We have visited some families, all of them live with the parents, the older, married couples are generally retired, and their sons and daughters if they are not married yet. In India once a couple gets married the woman moves to the husband's house and start living with his family. So, no matter what were her plans or what she wanted for herself she is now relocated to a new place sharing her life with a family that is not her own. This is why these wives do not feel confidence many times when they have guests in the house to start a conversation and also, as I said before, they have to cook and work indoors so are otherwise busy. 

In one of the houses we met a man and wife who live with his parents and his brother who is married also, and none of them have children yet. Both wives were smiling and they brought us chai and sweets during the time we stayed there. One of the women invited us to sit down in her bedroom while we ate and tried to speak Hindi with all the family.  She showed us her wedding album, they got married three years ago. It seemed that it is only the man who knows a little bit of English but not the women. They did not speak during the visit, so we could only talk with him and a little bit with the mother who was laughing while we tried to speak with her. Elder people, mainly the women, are very kind and nice when they receive guests, they like to show their family and they  laugh with us. Men in this case are more in the backgrounds, not engaged so much in the conversations. This is why we did not meet the family's father.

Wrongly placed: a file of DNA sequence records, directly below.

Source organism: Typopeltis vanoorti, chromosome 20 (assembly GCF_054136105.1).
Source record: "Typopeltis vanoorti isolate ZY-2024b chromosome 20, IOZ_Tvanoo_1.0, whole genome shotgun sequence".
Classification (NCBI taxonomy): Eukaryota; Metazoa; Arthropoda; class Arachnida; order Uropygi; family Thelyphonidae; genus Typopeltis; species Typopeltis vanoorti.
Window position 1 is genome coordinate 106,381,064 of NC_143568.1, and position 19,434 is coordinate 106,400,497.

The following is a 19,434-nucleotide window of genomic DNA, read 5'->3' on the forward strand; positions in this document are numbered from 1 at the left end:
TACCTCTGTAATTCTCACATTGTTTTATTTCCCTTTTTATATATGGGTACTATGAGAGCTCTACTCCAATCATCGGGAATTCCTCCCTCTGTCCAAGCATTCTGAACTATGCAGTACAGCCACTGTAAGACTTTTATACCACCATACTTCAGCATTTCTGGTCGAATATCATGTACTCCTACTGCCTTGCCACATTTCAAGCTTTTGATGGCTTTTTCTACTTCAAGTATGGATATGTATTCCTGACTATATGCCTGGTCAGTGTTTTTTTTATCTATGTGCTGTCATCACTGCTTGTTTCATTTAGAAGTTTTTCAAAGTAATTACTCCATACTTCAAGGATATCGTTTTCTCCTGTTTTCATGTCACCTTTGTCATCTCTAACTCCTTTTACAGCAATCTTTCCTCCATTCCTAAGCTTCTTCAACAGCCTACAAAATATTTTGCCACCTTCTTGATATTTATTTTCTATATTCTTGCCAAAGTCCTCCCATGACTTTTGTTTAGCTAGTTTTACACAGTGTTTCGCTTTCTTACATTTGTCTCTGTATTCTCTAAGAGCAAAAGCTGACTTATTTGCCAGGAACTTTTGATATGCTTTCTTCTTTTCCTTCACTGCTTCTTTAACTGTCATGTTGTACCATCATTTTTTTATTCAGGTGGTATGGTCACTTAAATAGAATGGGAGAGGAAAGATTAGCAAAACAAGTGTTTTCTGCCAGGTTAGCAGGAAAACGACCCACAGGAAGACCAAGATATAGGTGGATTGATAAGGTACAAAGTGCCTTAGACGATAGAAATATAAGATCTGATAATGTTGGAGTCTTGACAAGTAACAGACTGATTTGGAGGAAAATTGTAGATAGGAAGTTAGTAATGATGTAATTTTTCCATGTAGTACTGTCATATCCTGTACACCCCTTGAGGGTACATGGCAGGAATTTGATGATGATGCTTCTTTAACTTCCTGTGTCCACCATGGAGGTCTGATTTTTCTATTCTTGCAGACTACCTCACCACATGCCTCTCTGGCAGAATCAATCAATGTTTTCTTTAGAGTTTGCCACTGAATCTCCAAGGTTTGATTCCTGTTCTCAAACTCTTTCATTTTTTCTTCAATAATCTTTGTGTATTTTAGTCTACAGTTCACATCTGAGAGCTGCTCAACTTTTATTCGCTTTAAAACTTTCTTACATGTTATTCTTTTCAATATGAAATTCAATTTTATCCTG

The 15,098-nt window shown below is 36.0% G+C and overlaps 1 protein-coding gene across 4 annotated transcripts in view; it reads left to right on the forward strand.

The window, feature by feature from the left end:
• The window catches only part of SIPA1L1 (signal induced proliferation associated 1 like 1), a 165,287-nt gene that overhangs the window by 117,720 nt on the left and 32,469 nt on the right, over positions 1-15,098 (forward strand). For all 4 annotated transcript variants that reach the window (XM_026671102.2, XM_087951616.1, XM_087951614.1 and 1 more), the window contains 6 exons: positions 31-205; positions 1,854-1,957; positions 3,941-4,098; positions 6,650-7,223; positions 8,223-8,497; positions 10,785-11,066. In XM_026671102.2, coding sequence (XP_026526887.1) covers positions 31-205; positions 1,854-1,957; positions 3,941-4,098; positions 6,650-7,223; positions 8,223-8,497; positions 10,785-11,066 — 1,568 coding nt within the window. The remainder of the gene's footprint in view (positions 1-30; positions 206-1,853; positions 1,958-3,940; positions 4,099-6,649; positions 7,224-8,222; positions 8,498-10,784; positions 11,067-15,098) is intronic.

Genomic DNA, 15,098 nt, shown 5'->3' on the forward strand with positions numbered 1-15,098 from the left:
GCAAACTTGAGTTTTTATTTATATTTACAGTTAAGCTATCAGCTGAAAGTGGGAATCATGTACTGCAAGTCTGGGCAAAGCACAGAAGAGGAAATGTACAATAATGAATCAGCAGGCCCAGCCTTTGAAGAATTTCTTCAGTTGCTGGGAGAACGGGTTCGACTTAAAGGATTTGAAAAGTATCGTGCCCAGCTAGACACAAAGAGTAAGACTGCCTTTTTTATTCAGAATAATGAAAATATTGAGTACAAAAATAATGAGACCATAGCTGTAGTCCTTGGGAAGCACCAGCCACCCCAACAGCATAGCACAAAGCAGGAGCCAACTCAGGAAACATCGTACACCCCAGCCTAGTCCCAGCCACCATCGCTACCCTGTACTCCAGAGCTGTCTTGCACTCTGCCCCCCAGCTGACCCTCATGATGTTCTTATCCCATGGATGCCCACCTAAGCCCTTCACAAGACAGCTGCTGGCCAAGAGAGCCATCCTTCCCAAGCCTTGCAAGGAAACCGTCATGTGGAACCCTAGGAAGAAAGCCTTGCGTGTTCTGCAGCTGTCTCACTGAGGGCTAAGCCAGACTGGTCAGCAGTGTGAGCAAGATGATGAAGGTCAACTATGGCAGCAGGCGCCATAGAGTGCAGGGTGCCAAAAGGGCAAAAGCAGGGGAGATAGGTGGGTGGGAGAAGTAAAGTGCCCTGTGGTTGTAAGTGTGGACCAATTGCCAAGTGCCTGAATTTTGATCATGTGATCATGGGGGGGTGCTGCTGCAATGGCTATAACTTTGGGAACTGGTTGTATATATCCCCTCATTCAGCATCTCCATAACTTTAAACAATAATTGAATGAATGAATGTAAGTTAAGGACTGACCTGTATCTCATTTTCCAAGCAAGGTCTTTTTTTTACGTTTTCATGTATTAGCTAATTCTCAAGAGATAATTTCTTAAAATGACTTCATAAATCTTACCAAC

Visiting this family and the others was really interesting for me, one because I could notice how women live in this area, despite the fact that I have been here for four months.  I am still not used to seeing women just working at home and being so shy that they refer to their husbands. In the next months I would like to have meetings with women in the community, make workshops and English lessons with them. Empowering women is the only way to achieve equality

Adriana Martinez - Spain 
Women's Empowerment Project Manager